Perfectly Overlap Rotated Shapes in Adobe Illustrator - A Graphic Design for Lunch™ Class | Helen Bradley | Skillshare

Perfectly Overlap Rotated Shapes in Adobe Illustrator - A Graphic Design for Lunch™ Class

Helen Bradley, Graphic Design for Lunch™

Perfectly Overlap Rotated Shapes in Adobe Illustrator - A Graphic Design for Lunch™ Class

Helen Bradley, Graphic Design for Lunch™

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5 Lessons (27m)
    • 1. Graphic Design for Lunch Perfect Overlapping Rotated Shapes Introduction

      1:15
    • 2. Pt 1 - Understanding the Problem

      0:57
    • 3. Pt 2 - Make a Simple Flower

      4:50
    • 4. Pt 3 - More complex flower

      8:49
    • 5. Pt 4 - Multicolor flower

      10:43
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About This Class

Graphic Design for Lunch™ is a series of short video courses you can study in bite size pieces such as at lunchtime. In this course you'll see how to create perfectly overlapped rotated shapes in Illustrator. The instructions cover all versions of Illustrator. On the left is the typical rotated shape you get from Illustrator and on the right is the one you will learn to create - we'll create this simple flower and some more complex ones requiring a more complex solution:

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Meet Your Teacher

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Helen Bradley

Graphic Design for Lunch™

Top Teacher

Helen teaches the popular Graphic Design for Lunch™ courses which focus on teaching Adobe® Photoshop®, Adobe® Illustrator®, Procreate®, and other graphic design and photo editing applications. Each course is short enough to take over a lunch break and is packed with useful and fun techniques. Class projects reinforce what is taught so they too can be easily completed over a lunch hour or two.

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Transcripts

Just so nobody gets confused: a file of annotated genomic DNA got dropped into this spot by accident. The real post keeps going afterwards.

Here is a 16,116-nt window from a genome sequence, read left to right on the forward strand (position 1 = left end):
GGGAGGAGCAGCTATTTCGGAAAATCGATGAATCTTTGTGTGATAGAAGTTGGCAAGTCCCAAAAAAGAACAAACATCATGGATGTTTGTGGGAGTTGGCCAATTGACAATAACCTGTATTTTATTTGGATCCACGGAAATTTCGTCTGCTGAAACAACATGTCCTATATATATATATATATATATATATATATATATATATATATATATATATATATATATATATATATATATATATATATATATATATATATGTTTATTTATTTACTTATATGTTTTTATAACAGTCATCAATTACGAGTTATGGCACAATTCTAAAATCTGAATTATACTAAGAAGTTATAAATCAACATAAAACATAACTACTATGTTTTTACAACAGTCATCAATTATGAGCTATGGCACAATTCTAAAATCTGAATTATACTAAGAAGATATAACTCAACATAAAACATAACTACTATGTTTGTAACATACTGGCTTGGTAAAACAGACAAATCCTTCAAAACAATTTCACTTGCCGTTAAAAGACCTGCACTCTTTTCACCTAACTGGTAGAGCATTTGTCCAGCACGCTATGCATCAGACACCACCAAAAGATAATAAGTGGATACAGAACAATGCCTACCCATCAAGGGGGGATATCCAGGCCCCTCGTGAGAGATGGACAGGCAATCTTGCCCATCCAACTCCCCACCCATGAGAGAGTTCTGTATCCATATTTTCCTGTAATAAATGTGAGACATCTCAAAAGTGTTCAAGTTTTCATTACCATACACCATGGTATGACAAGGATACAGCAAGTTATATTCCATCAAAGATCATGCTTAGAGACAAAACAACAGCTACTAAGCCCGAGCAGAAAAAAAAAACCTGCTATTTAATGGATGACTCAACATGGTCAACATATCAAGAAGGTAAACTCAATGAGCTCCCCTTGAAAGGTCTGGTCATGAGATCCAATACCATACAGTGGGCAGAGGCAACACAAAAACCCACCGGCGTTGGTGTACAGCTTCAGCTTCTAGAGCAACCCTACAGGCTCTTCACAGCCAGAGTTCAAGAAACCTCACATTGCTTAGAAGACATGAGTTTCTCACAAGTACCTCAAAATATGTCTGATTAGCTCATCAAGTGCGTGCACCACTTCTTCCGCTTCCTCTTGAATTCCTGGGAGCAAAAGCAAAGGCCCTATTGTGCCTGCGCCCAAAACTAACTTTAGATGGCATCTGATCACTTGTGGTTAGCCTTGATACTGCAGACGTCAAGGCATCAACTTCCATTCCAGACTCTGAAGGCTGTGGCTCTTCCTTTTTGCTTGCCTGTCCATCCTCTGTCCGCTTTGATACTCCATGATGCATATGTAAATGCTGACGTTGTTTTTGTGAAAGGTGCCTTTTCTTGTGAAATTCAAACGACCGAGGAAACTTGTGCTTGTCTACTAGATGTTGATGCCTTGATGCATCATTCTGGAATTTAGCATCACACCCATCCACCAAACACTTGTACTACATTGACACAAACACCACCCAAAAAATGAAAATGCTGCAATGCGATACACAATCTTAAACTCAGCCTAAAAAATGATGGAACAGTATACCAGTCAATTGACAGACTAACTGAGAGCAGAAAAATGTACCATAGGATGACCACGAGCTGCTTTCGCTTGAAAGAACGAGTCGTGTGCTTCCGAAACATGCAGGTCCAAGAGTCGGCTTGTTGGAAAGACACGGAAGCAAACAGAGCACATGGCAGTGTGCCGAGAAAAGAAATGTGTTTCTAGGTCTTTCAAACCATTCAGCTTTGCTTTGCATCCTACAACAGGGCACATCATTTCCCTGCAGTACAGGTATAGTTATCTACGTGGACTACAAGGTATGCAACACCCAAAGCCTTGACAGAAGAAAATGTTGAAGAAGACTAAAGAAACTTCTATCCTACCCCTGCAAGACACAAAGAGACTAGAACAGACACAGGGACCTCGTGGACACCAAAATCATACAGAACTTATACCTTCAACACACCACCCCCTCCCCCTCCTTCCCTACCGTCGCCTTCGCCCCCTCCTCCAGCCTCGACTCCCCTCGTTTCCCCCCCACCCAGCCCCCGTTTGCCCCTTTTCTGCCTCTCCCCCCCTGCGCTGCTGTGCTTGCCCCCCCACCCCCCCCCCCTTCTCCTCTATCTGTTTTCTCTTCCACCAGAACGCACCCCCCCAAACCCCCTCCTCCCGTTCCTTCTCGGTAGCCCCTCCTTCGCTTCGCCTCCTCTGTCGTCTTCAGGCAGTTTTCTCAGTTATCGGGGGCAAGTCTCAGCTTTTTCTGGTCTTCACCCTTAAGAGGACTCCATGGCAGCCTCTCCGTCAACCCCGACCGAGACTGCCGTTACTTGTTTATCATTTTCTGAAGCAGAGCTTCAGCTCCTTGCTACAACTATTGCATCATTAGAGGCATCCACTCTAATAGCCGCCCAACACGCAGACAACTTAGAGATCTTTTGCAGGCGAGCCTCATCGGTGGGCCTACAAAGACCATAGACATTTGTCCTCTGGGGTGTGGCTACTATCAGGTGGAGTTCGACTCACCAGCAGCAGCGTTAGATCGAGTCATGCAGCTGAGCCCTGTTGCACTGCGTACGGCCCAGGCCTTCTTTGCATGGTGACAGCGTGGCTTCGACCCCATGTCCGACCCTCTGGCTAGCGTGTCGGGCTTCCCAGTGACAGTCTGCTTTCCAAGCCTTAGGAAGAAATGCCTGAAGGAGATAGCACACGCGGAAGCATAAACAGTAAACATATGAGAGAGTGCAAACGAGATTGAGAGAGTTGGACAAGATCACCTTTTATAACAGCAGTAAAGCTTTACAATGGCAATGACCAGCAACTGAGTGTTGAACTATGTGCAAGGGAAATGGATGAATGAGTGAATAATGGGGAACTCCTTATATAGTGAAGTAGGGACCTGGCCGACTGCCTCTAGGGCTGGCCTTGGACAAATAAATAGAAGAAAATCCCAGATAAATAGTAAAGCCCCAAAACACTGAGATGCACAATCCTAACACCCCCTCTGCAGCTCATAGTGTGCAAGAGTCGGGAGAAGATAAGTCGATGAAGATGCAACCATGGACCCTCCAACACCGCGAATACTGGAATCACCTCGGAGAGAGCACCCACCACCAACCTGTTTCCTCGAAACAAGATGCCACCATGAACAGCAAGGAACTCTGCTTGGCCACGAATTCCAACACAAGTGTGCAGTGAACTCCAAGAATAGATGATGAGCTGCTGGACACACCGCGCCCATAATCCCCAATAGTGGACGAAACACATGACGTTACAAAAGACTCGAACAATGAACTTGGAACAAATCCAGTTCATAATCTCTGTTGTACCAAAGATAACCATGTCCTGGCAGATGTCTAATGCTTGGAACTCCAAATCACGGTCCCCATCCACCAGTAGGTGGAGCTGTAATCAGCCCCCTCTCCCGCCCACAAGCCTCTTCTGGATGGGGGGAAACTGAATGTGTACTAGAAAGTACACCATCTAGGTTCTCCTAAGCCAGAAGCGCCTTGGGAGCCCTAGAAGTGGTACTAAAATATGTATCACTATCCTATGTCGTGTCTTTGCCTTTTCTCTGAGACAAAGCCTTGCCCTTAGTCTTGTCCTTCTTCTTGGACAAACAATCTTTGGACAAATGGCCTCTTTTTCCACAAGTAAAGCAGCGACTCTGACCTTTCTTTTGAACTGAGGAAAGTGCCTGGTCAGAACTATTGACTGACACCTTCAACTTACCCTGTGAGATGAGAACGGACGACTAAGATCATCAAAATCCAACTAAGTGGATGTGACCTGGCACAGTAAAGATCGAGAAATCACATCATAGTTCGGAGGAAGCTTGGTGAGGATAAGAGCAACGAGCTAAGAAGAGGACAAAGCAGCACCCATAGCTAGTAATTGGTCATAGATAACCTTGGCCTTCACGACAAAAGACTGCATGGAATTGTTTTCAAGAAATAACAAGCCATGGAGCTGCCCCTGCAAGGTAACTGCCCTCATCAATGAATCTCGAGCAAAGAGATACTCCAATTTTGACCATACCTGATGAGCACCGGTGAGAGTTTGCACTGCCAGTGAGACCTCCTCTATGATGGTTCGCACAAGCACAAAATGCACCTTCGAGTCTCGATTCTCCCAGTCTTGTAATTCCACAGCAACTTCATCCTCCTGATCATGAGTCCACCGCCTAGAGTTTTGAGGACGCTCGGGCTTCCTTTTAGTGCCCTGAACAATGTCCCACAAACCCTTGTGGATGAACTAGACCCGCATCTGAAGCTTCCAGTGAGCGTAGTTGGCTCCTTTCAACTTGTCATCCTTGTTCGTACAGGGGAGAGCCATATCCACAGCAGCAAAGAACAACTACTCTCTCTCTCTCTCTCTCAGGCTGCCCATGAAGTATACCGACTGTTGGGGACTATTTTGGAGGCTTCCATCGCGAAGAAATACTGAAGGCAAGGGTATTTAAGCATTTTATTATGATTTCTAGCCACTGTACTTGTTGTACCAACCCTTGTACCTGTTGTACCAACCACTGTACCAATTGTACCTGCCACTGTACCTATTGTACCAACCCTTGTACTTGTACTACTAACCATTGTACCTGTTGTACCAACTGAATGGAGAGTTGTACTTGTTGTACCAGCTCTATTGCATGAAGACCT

1. Graphic Design for Lunch Perfect Overlapping Rotated Shapes Introduction: Hello, I'm Helen Bradley and welcome to this graphic design for lunch class. Create perfectly overlapped, rotated shapes in Adobe Illustrator. Graphic design for lunch is a series of classes that teach us a range of tips and techniques for creating designs and for working in applications such as Illustrator, Photoshop, and Procreate. Today we're looking at a problem which occurs when you try to rotate shapes, for example, to create a flower using the transform tools. I'm going to show you what the problems are and I'm going to show you a technique for resolving them to get perfectly overlapped, rotated shapes. As you're watching these videos, you will see a prompt which lets you recommend this class to others. Please, if you're enjoying the class, do two things for me. Firstly, give it a thumbs up, and secondly, write in just a few words why you're enjoying this class. Recommendations like this help other students to say that this is a class that they too might enjoy. If you'd like to leave a comment or a question, please do so. I read and I respond to all of your comments and questions, and I look at and respond to all of your class projects. Now, if you're ready, let's get started creating perfect, overlapping, rotated shapes in Illustrator. 2. Pt 1 - Understanding the Problem: Before we start looking at the solution for creating nicely overlapped shapes, let's have a look at what the problem is. I have a shape here that I have rotated around using Effect, Distort and Transform, and Transform. The problem with this is that when we look at the final representation, we get nice overlaps all the way around except for this last leaf. This one should be in front of this life, but behind this one. But that's not possible to do in Illustrator. So we'll have to come up with a solution if we want to create a flower that looks like this instead of one that looks like this. Now this is a little bit complicated, so we're going to start out with a very simple flower, and then we're going to move on to a slightly more complicated one. The process is the same, but I just want to show you a few techniques that you can use with a slightly more complex flower. But what we're going to do is turn this into this. 3. Pt 2 - Make a Simple Flower: To see one of the solutions for this overlapping problem, we're going to create a simple flower with File and then New. I'm going to create a document 1000 pixels by 1000 pixels in size and I have aligned new objects pixel grid disabled. In Illustrator 2017, that option will be up here. I'm going to drag out an ellipse and that's going to be my petal. We're using a very simple shape here so we can get an indication or feel for how are we going to solve this problem in future. I'm going to choose a purple color for the flower and a darker color for the stroke. I'm going to apply a fairly sizable stroke to this shape so that we can see it clearly. Next up I'm going to rotate this, so I'll select it and I'll choose "Effect", "Distort & Transform" and then "Transform". I'll turn preview on. I'm going to rotate around this point here, which is the bottom of the nine possible rotation points, the bottom middle. In these nine boxes here, I'm going to make sure that I select the bottom middle one. I'm going to rotate around 45 degrees. I chose 45 degrees because it's one of those numbers that will divide evenly into 360. If you divide 45 into 360, you get eight and you don't have any remainder. It's important that you don't have any remainder if you want evenly spaced petals around your flower. I'm going to make seven copies because I have an original and then seven copies makes my eight petaled flower. I'll click, "Okay". This is a problem here. This leaf should be on top of this one and behind this one. Both these two leaves here are not looking the way that they should. But right now, everything is attached to this single petal because it's just a circle or an ellipse that's being rotated. We need to expand it to do something with it, but I don't want to have to work with these lines. What I'm going to do is I'm going to turn off the stroke at this point. I'm going to select this shape that now only a fill and choose "Object Expand Appearance" and then "Object Ungroup" until ungroup is no longer an option. In the last pallet, when I have a look in this layer, I'm going to see eight individual shapes. One for each of these petals and every one of these is just an ellipse. I'm going to select over all eight of the shapes. I'm going to the Pathfinder. If you don't see the Pathfinder here, choose "Window" and then "Pathfinder". I'm going here to the trim tool. I'm going to click once on the "Trim Tool." What that does is it breaks out these petals. Well, let's just ungroup it. I'm going to select this and choose "Object Ungroup". It breaks out these petals into the actual shape that they are within this rotated element and you can see that these are the two petals we have problems with. This one's a little bit knocked out as well, but this is a pretty good set of petals here. I'm going to press "Control or Command Z" until I return everything back to where it was. What I'm going to do is I'm going to grab one of these petals and I'm going to choose one that's going to be really easy to rotate. I'm going to choose the one at the bottom here and I'm going to rotate around this point here now. I'm going to put these other petals just out of the way. I'll select this petal shape that now has the cutout in it and choose "Effect", "Distort & Transform" and then "Transform". This time, I'm going to rotate around this top middle point. I'll turn Preview on. I'm going to make seven copies and I'm going to rotate around the exact same 45 degrees. This is my flower shape, I'll click "Okay". I'm going to expand this shape with Object Expand Appearance. I'll choose "Object Ungroup" until ungroup is no longer an option. Now let's go back and select these shapes and apply our stroke to them. This time we have a perfectly overlapped flower. We found this shape by creating a flower that wasn't overlapping perfectly, but we had one petal that we could use. Having done that or achieved that petal, we then rotated it to create the final overlapping flower, where everything is nicely overlapping and we don't have something in the middle that just looks plain wrong. There's the simpler of the flowers that we created using this technique. 4. Pt 3 - More complex flower: Now, let's look at a more complex flower. I'm going to choose File and New, draw a same size document. I'm going to just drag out a narrow ellipse here. I'm going to add another ellipse to the side and another one to the side as well. I just want to get a bumpy shape happening here. It will select all of these and I'm going to the Pathfinder to just unite them into a single bumpy shape, a shape that is off-center. I'm going to make it further off-center by just rotating it a bit. I'll select over it. I'm going to choose Object Transform, Reset Bounding Box. You can see that this shape is really off-center. I'm going to fill it with a color, so we can just see it as we rotate it. At this stage, I'll still give it a stroke, although we're going to remove that later on. Let's take this and make a flower from it with Effect, Distort and Transform, and then Transform. I'm going to rotate it around its bottom midpoint, which is not the center of the shape. I'm going to make 11 copies, and this time I'm going to rotate through 30 degrees. It's a more complex flower shape and as you can see, it's an off-center flower shape. I'll click "OK". We still have just a single shape with a rotation applied to it. Before I do anything else, I'm going to turn off the stroke. I'm going to select this choose Object, Expand Appearance, and then Object Ungroup until ungroup is no longer an option. In the last pallet, we're going to have individual shapes for all 12 of these petals. We had one original petal and 11 copies, so that's 12 in total and we have 12 paths here. With these all selected, I'm going to the Pathfinder, and I'm again going to choose Trim. Going to the group that is created, I'll choose Object Ungroup and now we have a whole series of paths, but they're different shapes this time, they're not all the exact same shape. I also have this little middle path left over at the bottom. That's the center area. If you're going to have left over paths like this, they're going to be at the bottom of the list here, and you'll just select it and press Delete because you don't need it. Let's just temporarily put a stroke on this, so we can see what we're working with. This shape is not correct and neither is this one, and this one could probably use a bit of work too. But all these other shapes are going to be just fine. Just going to undo everything because I want them all to go back into their original position. I'm going to take one of these shapes that looks pretty good. I think this one here, I'm just going to all drag it away to make a copy of it. I want to show you that we can't do the same thing as we did last time with this particular shape. Going to select it, I'll choose Effect Distort and Transform and then Transform. I'm going to turn preview on. I'm going to make 11 copies and try and reassemble my flower. I'm going to choose a different rotation point, but you'll see that none of these rotation points is going to give us the same flower as we started off with. We get other and very interesting styles of flowers, but we're not getting the same one as we started with. This process is not going to work at this time, so I'm just going to get rid of that. Going back to this flower and I'm going to locate one of the petals that is a good shape. I'm going to turn off the stroke on this and I'm going to recolor it just so that we can see the petal that we're working with. Let's see if you got things going wrong here. I have a green petal here. I'm going to select this petal and I'm going to rotate it, Effect Distort and Transform, Transform. Then we just proved that the rotation wasn't going to work, but we're doing something a little bit different this time. I'm going to count up how many petals I need. This is the one I'm rotating. I'd need one to replace this 2, 3, 4. If this were perfectly okay, I would still need four because I need to get around to this angle here. I've got four copies to make, so I'm going to type four in here. I'm going to use the same rotation angle as I used previously at 30 degrees. I'll turn Preview on, and I want to rotate around this point, the closest point I can get to where the rotations are going to work they are there, but they're not lined up perfectly and that's just fine. That's not a problem with this. I'll click "OK". Let's just put a line on this just so you can see what's happening. What I've done is I've created the petals that I need to use to replace these petals here. I'm going to turn my stroke off. I'm going to keep the shape selected. I'm going to choose Object Expand Appearance, and then Object Ungroup until all of these green leaves are ungrouped. Now, they're selected in the last pallet here. What I'm going to do is I'm going to take all of these and move them to the very top where I can see them really clearly. Then I'm going to select the four that I want to use to replace the petals in the flower, but not the one that I rotated, I'm just going to drag them out of the way and I can separate them. What's going to happen is that this petal is going to replace this one because it's got the cut out on it. It's a perfect replacement for this petal here. I'm going to select this petal and just Shift click on this petal here. Just these two petals are selected. We're looking in the layers palette here, just two petals are selected. I'm going to click again on this one to make it the key object. Because I don't want to move it. I want to move this one right over the top of it. Now, I can align these two to the left edges and their top because they both have top edges and left edges that they share. I'll click left and top. Now, this green shape is perfectly placed on top of the blue one. I'm going to select the blue one here. I'm just going to delete it by pressing the Backspace key. Here is the replacement for the leaf or the petal that I just got rid of. With it selected, I'm just going to the Eyedropper tool. We're going to click on one of these other shapes just to borrow its formatting. We have this shape in place now. Now, let's go to this one. The replacement for this one is this piece here so I'm going to Shift click on it. Again, just two paths selected in the last pallet. I'm going to click again on this one because this one is going to give me the positioning. I'm going to align them so that their tops are aligned. I'm going to align them so that their right edge here is aligned. Now, they're perfectly layered on top of each other. In the past palette here, I want to isolate the blue one just selected, it's behind the green one. I no longer need it. I only kept it there as a guide to where that green one needed to be placed so I'm going to delete it. I'm going to select this and borrow the formatting from another leaf. We've got two more to go. This one and this one are pigeon pairs. This is my key object. Align them to the top, align them to this right edge. Locate the blue path here, make sure only it's selected press Backspace to delete it, go and select the green one, and borrow the formatting for it. If I go to this green one here, I can borrow the formatting for it. If everything looks right, I didn't actually need this leaf. I needed to make it to get the other rotated petals here, but I don't actually need it to replace this one, so I can just get rid of it. There is a flower that has a perfect set of rotations. In this case, we couldn't just take one of these pieces and rotate it around because we couldn't duplicate that flower exactly. What we did was we just used one of these to make a few spare petals that we could then position using the original petals as a guide. Now, I appreciate that this is a little bit complex to get your head around. In the next video, we're going to take it a step further. We're going to use this exact same process, but we're going to create a slightly more complex flower again, but I'm going to repeat these exact steps so you can get a real handle on this process. 5. Pt 4 - Multicolor flower: For our final flower, we're just going to add a small level of complexity with some additional colors. I'm creating a document the exact same size as we've been working in a 1,000 pixels by 1,000 pixels. I'm going to create a petal shape here. What I'm trying to do is, again, create something that is not symmetrical. I'll choose Object, Transform, Reset Bounding Box, just to put the bounding box back into position. I'm going to fill this with red and remove the stroke from it. I'm going to select this and make a duplicate with Edit, Copy, Edit Paste in place. I'm going to hold Alt and Shift, that's Option Shift on a Mac. I'm going to size this down a little bit and fill it with an orange color. I'm going to do that once more. It's going to give me a multi-colored petal on my flower, and I'm going to fill that with a yellow color. Select over this petal choose Object, Group so that this petal, all these objects here are going to rotate as a single object, Effect, Distort & Transform, Transform. You use the exact same transformation as I used in the previous one. Eleven copies, 30 degrees and rotating around this center point here. I'll click "Okay". Before I go ahead, I'm just going to squeeze up this flower petal a little bit, because that's the last chance I have of creating the look that I want. I really like this bent edges here. I'm pretty happy with that. With the selected Object, Expand Appearance to expand it out to the component shapes, and then, Object, Ungroup until Ungroup is no longer an option. I'm going to select either all of the shapes, and again we're going to the Pathfinder and we're going to click on the Trim option. Now, let's go to the Layers palettes and choose Window, Layers, I seem to have lost my Layers palette. I'm going to select this group and choose Object, Ungroup. I'll do that until Ungroup is no longer an option. I'm going to have a quick look at this Layers pallet and if there are any stray paths, they're going to be at the bottom. I've got one, I'm just going to remove it. Let's look at our flower and see what we're working with now. I've got one petal here that obviously has to be replaced with something over the top of it. This one will need to be replaced too, and so will this one. The first complete petal I have is probably one of these two. I'm liking this one here. I'm going to select the petals which I think go to form this leaf. I've got this yellow bit. Just Shift-click on the orange, and then Shift-click on the darker red, right-click and choose Group. Now, I've got a group. I can test it by pulling it out of the way and just making sure that it seems to leave everything intact behind it. Zooming in, I think that I've probably left a paste out of it. I think that this little piece in here also belongs with it. I've selected it and it probably does belong to it because it's really close by it. Just going to drag and drop it into that group. It's in that group now, and it's going to travel with it. Let's just re-test that. Looks like everything that belongs to that petal is now coming with it. Again, Control Z to put the pedal back where it came from. It's really important you don't want to lose its placement. Now, with my grouped petal that I'm going to rotate in a minute, before I do that, I'm just going to change its colors because that just makes it a whole lot easier to deal with when it's a totally different color and it's so easy to re-color later on. Now with it as a group and with it selected, I'm going to rotate it around and to make it all the way to this petal, I'm going to need 1, 2, 3, 4, 5 copies. Even if I don't use them all, I'm still going to need them. I'll choose Effect, Distort & Transform, Transform. I'm going to make five copies. I'm going to rotate it around this point here. Turn preview on, use the exact same angles as I used previously. You can see that they're not lining up perfectly, but that's fine. We didn't expect them to line up perfectly, we just wanted to create them. That's all we came here to do. I'll click "Okay". Now, this is the group here. I'm going to move it all the way to the top of this layer just so I can see it. It's right at the top here. With it selected, I'm going to choose Object, Expand Appearance because I need to burst it out of this particular petal rotated into a series of individual petals. Object, Ungroup. I'm watching the Layers pallet here, because these are going to be easier to deal with if they're left in their groups. I don't want to burst them all the way out this time, I just want them to be accessible here. With each of these groups selected, I'm now going to move them out of the way so that I can then go and put them into position. Now, this is the one that we just rotated. It's perfect. I'm really pretty happy with this one too so I don't think I need to replace this one. But this one probably does need to be replaced. But let's start with this one up here. I'm going to go and grab all these three objects that go to make this leaf here, and I'm going to group them, Object, Group. This is the object that I'm going to line up with its sides. This one selected, I'm going to Shift-click on this one. I'm going to click on this one again because I want it to be my key object. I'm going to align to the left and the top. Left and top. It's in perfect alignment now. I'm going back here to this group which is the one that is the red and yellow version underneath everything, just press backspace to remove it. Let's go and get this one. At this point, you could take this group here and just move it out of the way, or you could even turn it off if you wanted to just so that you can get to these paces in here. I'm going to select these three, right-click and choose Group. Now, they're going to be lined up to this group here. Select it, select this one, click again to make this the key object. Here, top and right are going to be my alignment options that are going to work. They're all lined up nicely. Scroll down here to see where the red and yellow version is. Well, it's down here. Make sure I have only it selected. Backspace to remove it. If things are a bit confusing at this point, just turn this one off. The next one we're looking at is this. We're going to select the component paces, right-click and choose Group. This is the petal that's going to replace this, select it, select this group, re-select this, just tap on it again so that it's the key object. The alignments here are going to be top and right. Go and locate the red orange version that we no longer want and press Delete. If you need to, just come up here and turn this one off. I probably will replace this one. It looks like it's a bit cut off here, so I'm just going to grab these three paces, group them, go and grab this one. Select this group and this group. Click again on this to make it a key object. Probably top and right are going to be the best for this. Turn this off because it's in position. I'm going to select this because turning the top one off gave me access to that one. Now, I'm going to just turn everything back on and I think I'm pretty right here. I can get rid of that group. Now, with these groups, I can go into the groups and recolor them. I'm going to pick up the component paces here. For example, this pink, and I'm going to sample the color in the leaf here that I want to use for it. I'm going to have to recolor each of these pieces individually, but it's not a huge amount of work to do. The lion share of the work has already been done. It helps at this point that the eyedropper actually stays selected so as I'm selecting individual objects here in the Layers palette, I'm not actually losing my eyedropper. I'm just clicking on a shape and then going straight to the color I want to fill it with. My flower is now recolored. What I'm going to do is actually burst everything out of its group by choosing Object, Ungroup, until Ungroup is no longer an option and I'm going to choose Object, Group. That packs the entire flower into a single group. Now from here, you could do all sorts of things with your flower. Of course, one of the things that you might want to do with it is to make a pattern out of it. You can of course, just select it and go to the re-color option now that everything's just colored with those three colors, and you can recolor it at your leisure. Your project for this class is going to be to create one of these flowers yourself and to create the overlap so that you get a good looking result. Post an image of your completed flower in the class project area. I hope that you've enjoyed this class and that you've learned a bit about working with groups and rotations and shapes in Illustrator. As you're watching this class, you will have seen a prompt to recommend it to others. Please, if you're enjoying the class, give it a thumbs up and write just a few words about why you're enjoying the class. Recommendations like this help other students to say that this is a class that they too might enjoy. If you'd like to leave me a comment or a question, please do so. I read and respond to all of your comments and questions and look at and respond to all of your class projects. My name's Helen Bradley. Thank you so much for joining me for this episode of Graphic Design for Lunch, and I look forward to seeing you in an upcoming episode soon.